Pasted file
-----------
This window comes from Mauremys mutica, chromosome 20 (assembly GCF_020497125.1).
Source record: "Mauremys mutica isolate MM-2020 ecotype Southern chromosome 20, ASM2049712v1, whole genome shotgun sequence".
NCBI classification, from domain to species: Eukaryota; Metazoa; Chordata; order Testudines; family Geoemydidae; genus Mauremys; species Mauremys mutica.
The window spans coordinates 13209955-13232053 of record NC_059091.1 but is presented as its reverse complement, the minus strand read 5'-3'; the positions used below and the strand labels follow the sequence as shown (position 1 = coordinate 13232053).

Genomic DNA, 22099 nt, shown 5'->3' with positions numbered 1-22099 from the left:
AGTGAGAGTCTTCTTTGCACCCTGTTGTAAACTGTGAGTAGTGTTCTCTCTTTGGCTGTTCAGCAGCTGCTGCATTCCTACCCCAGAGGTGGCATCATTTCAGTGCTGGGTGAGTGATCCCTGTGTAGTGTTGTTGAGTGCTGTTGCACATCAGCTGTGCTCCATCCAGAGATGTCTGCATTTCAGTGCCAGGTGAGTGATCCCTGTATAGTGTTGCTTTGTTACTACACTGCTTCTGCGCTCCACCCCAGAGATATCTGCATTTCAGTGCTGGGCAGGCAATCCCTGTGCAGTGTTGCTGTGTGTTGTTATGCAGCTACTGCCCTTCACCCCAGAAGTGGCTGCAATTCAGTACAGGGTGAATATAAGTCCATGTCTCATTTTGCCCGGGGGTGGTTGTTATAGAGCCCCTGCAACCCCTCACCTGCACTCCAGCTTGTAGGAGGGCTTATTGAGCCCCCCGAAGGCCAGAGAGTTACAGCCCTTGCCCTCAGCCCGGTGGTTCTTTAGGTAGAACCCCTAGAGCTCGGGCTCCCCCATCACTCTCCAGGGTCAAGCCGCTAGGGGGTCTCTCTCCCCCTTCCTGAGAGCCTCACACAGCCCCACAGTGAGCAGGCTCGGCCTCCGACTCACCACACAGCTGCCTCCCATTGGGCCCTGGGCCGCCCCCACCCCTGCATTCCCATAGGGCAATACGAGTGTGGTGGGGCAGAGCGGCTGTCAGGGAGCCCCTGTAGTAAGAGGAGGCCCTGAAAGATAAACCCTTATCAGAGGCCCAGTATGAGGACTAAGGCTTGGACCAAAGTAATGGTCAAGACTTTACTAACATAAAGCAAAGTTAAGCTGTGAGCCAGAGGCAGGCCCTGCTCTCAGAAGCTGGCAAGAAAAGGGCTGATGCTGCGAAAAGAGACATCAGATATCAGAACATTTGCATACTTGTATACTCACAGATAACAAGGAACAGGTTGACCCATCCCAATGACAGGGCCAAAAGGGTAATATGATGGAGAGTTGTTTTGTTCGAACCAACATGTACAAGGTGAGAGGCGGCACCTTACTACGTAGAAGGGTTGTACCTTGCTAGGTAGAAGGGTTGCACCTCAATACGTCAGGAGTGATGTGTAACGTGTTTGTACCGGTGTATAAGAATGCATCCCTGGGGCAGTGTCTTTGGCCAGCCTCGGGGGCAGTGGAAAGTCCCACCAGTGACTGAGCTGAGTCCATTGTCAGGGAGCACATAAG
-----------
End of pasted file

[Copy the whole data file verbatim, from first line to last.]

This window comes from Mauremys mutica, chromosome 20 (assembly GCF_020497125.1).
Source record: "Mauremys mutica isolate MM-2020 ecotype Southern chromosome 20, ASM2049712v1, whole genome shotgun sequence".
NCBI classification, from domain to species: Eukaryota; Metazoa; Chordata; order Testudines; family Geoemydidae; genus Mauremys; species Mauremys mutica.
The window spans coordinates 13209955-13232053 of record NC_059091.1 but is presented as its reverse complement, the minus strand read 5'-3'; the positions used below and the strand labels follow the sequence as shown (position 1 = coordinate 13232053).

Genomic DNA, 22099 nt, shown 5'->3' with positions numbered 1-22099 from the left:
AGTGAGAGTCTTCTTTGCACCCTGTTGTAAACTGTGAGTAGTGTTCTCTCTTTGGCTGTTCAGCAGCTGCTGCATTCCTACCCCAGAGGTGGCATCATTTCAGTGCTGGGTGAGTGATCCCTGTGTAGTGTTGTTGAGTGCTGTTGCACATCAGCTGTGCTCCATCCAGAGATGTCTGCATTTCAGTGCCAGGTGAGTGATCCCTGTATAGTGTTGCTTTGTTACTACACTGCTTCTGCGCTCCACCCCAGAGATATCTGCATTTCAGTGCTGGGCAGGCAATCCCTGTGCAGTGTTGCTGTGTGTTGTTATGCAGCTACTGCCCTTCACCCCAGAAGTGGCTGCAATTCAGTACAGGGTGAATATAAGTCCATGTCTCATTTTGCCCGGGGGTGGTTGTTATAGAGCCCCTGCAACCCCTCACCTGCACTCCAGCTTGTAGGAGGGCTTATTGAGCCCCCCGAAGGCCAGAGAGTTACAGCCCTTGCCCTCAGCCCGGTGGTTCTTTAGGTAGAACCCCTAGAGCTCGGGCTCCCCCATCACTCTCCAGGGTCAAGCCGCTAGGGGGTCTCTCTCCCCCTTCCTGAGAGCCTCACACAGCCCCACAGTGAGCAGGCTCGGCCTCCGACTCACCACACAGCTGCCTCCCATTGGGCCCTGGGCCGCCCCCACCCCTGCATTCCCATAGGGCAATACGAGTGTGGTGGGGCAGAGCGGCTGTCAGGGAGCCCCTGTAGTAAGAGGAGGCCCTGAAAGATAAACCCTTATCAGAGGCCCAGTATGAGGACTAAGGCTTGGACCAAAGTAATGGTCAAGACTTTACTAACATAAAGCAAAGTTAAGCTGTGAGCCAGAGGCAGGCCCTGCTCTCAGAAGCTGGCAAGAAAAGGGCTGATGCTGCGAAAAGAGACATCAGATATCAGAACATTTGCATACTTGTATACTCACAGATAACAAGGAACAGGTTGACCCATCCCAATGACAGGGCCAAAAGGGTAATATGATGGAGAGTTGTTTTGTTCGAACCAACATGTACAAGGTGAGAGGCGGCACCTTACTACGTAGAAGGGTTGTACCTTGCTAGGTAGAAGGGTTGCACCTCAATACGTCAGGAGTGATGTGTAACGTGTTTGTACCGGTGTATAAGAATGCATCCCTGGGGCAGTGTCTTTGGCCAGCCTCGGGGGCAGTGGAAAGTCCCACCAGTGACTGAGCTGAGTCCATTGTCAGGGAGCACATAAG